paint have been recalled. Human lives are at stake, so promoting American manufacturing makes sense on every level. The need for self-sufficiency, however, is even more pronounced when it comes to the topic of energy. The appeal of American independence from fossil fuels is so apparent that it actually has bipartisan support. On the campaign trail both Mitt Romney and Barack Obama would frequently point out that our dependency on oil imported from the Middle East leaves us in an extremely vulnerable position. Investment in home-grown biofuels, natural gas, and off-shore drilling in projects such as the Keystone pipeline have all been celebrated as possible solutions to the problem, but to truly have an impact we must cure our oil addiction. Whether it is through pursuing sustainable energy sources or by reducing our energy consumption, becoming more independent from fossil fuels is a key component to making America selfsufficient. From energy to manufacturing, America’s dependence on foreign goods is putting the country behind. The U.S. is currently facing many difficulties, both in national finances and beyond and while becoming self-sufficient will not instantly solve all of our problems, attempting to foster the production of domestic goods is an excellent first step toward improving both our economy and society as a whole. At the very least, maybe the production of American flags could be moved to the country that they are intended to glorify.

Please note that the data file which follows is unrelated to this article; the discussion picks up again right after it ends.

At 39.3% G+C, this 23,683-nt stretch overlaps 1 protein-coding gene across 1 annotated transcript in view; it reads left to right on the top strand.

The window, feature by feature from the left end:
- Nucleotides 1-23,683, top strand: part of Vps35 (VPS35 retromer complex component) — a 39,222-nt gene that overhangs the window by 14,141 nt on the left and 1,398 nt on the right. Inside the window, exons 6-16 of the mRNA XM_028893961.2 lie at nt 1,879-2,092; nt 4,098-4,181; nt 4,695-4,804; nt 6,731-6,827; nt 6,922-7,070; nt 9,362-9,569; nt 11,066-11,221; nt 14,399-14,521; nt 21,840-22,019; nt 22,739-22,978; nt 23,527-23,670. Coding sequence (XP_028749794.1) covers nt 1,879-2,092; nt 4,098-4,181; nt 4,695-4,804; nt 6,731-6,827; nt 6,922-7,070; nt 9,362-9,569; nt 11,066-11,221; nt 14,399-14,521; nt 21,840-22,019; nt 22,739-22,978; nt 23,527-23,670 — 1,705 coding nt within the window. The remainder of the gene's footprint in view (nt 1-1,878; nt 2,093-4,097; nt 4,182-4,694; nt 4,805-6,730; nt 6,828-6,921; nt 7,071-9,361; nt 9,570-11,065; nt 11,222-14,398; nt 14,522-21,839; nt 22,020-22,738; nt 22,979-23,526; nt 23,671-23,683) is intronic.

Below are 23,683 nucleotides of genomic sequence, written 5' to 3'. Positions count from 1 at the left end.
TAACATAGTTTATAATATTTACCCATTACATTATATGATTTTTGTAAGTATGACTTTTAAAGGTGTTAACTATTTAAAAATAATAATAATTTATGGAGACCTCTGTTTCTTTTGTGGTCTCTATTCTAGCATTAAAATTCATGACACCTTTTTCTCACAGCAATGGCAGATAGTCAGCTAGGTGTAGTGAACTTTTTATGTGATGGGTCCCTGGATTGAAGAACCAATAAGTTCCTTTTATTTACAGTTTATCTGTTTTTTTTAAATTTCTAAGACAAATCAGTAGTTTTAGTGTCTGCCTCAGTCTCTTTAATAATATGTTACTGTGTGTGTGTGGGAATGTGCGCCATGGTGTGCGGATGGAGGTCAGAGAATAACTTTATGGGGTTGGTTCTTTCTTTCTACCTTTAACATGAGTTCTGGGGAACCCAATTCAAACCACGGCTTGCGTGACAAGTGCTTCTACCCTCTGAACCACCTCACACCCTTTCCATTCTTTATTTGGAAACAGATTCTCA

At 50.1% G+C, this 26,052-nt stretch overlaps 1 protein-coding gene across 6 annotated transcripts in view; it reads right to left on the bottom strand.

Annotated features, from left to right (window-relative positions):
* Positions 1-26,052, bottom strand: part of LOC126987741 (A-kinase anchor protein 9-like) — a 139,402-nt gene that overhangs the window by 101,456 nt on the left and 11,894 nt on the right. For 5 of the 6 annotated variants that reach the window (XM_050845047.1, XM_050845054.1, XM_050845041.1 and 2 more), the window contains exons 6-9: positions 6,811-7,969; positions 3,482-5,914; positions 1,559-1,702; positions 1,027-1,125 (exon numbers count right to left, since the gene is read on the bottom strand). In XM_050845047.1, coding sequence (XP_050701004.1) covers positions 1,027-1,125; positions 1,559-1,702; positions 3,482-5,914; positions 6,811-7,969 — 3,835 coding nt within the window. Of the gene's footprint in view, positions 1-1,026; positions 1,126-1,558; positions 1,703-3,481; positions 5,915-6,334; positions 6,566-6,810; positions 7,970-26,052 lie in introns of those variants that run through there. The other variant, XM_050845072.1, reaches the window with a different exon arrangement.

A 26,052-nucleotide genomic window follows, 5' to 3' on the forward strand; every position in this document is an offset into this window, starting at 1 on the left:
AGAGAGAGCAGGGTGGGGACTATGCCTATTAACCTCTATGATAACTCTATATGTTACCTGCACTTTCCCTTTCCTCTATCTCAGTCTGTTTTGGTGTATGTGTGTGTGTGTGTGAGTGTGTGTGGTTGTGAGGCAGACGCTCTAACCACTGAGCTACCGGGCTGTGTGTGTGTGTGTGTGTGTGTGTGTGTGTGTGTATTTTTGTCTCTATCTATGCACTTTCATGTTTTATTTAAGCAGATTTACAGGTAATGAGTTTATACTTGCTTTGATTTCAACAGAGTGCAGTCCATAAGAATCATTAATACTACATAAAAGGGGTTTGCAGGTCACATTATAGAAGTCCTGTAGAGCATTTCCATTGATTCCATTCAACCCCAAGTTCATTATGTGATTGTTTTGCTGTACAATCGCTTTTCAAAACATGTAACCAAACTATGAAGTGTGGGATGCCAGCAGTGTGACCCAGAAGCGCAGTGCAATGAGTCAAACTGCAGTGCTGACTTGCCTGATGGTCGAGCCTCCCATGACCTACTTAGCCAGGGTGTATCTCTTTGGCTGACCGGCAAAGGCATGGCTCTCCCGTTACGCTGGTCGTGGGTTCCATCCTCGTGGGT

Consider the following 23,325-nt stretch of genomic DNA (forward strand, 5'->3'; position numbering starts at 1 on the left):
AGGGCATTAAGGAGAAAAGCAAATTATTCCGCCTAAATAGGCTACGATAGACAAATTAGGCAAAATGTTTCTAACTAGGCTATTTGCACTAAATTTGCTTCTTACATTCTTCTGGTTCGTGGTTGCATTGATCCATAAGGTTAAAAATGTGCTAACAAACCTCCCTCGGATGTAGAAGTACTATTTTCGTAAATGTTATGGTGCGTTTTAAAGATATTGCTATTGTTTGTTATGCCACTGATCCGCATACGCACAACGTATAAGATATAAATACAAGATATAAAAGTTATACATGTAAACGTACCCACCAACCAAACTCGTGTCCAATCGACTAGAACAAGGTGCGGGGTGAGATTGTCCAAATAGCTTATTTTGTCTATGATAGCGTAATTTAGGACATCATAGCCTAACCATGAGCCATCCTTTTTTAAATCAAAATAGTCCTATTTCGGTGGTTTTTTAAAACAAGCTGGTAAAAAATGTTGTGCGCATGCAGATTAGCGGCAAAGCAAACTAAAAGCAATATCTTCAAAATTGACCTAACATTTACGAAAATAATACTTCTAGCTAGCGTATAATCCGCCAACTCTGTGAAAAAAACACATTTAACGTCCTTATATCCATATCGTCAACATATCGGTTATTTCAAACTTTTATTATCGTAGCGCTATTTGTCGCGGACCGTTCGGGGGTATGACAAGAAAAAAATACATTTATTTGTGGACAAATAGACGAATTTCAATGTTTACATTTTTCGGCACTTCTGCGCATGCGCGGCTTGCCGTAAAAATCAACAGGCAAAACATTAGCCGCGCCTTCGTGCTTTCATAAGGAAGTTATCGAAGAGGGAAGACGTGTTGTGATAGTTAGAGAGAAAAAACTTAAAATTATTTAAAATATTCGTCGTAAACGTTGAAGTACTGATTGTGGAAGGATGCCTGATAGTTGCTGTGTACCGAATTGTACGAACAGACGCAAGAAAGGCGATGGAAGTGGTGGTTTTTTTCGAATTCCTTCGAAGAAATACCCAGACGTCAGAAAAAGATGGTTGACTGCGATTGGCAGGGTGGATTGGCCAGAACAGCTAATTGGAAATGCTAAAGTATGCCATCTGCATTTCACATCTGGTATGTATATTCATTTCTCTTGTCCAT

Editor-in-Chief: Julia Tran Managing Editor: Emma Uriarte Writing Director: Tricia Light Design Director: Taylor Ballard Sports Director: Tatiana Celentano News Editor: Andrew Czuzak Opinion Editor: Mannal Haddad Health Editor: Cedric Hyon Features Editors: Taylor Brightwell; Shivaani Gandhi; Kylie Martin; Haley Meyers; Alejandro Quevedo Sports Editor: Allegra Peelor Photo Editors:Vitoria Magno-Baptista; Diana Luna Copy Editors: Hana Ghanim; Ilana LaGraff; Navikka Dasz Cartoonist: Cooper Lovano Online Editors: Vivian Lam; Kayla Maanum; LeAnn Maanum Staff Writers: Victoria Artaza; Alina Bieschke; Joseph Bieschke; Jewell Black; Kenneth Bowen; Kira Bowen; Kolbie Brightwell; Ted Cavus; Deborah Chang; Edwin Chavez; Caitlin Cochran; Yasmeen El-Hasan; Micah Ezzes; Zoe Ezzes; Anna Fauver; Stella Gianoukakis; Anacristina Gonzalez; Nageena Hamraz; Natalie Hardiman; Katie Hill; Haris Khan; Chance King; Angela Kim; Justin Lee; Daniel Loveland; Shawn Mallen; Nicholas McCarthy; Romy Moreno; Alida Newson; Kayla Nicholls; Susan Nieves; Rachael Orford; Lindsey Pannor; Cameron Paulson; Jene Price; Jason Rochlin; Molly Rood; Shelby Salerno; Beth Shallon; Laura Smith; Cole Stecyk; Savannah Stern; Karissa Taylor; Claire Tisius; Grace Zoerner Adviser: Mitch Ziegler The High Tide dedicates itself to producing a high-quality publication that both informs and entertains the entire student body. This is a wholly student managed, designed, and written newspaper that focuses on school and community events. The High Tide is published by the journalism class at Redondo Union High School, One Sea Hawk Way, Redondo Beach, CA 90277. Signed commentaries and editorial cartoons represent the opinions of the staff writer or cartoonist and in no way reflect the opinions of the High Tide staff.

High Tide Feb. 8, 2013 Edition  

Vol. XCIII Edition 9

High Tide Feb. 8, 2013 Edition  

Vol. XCIII Edition 9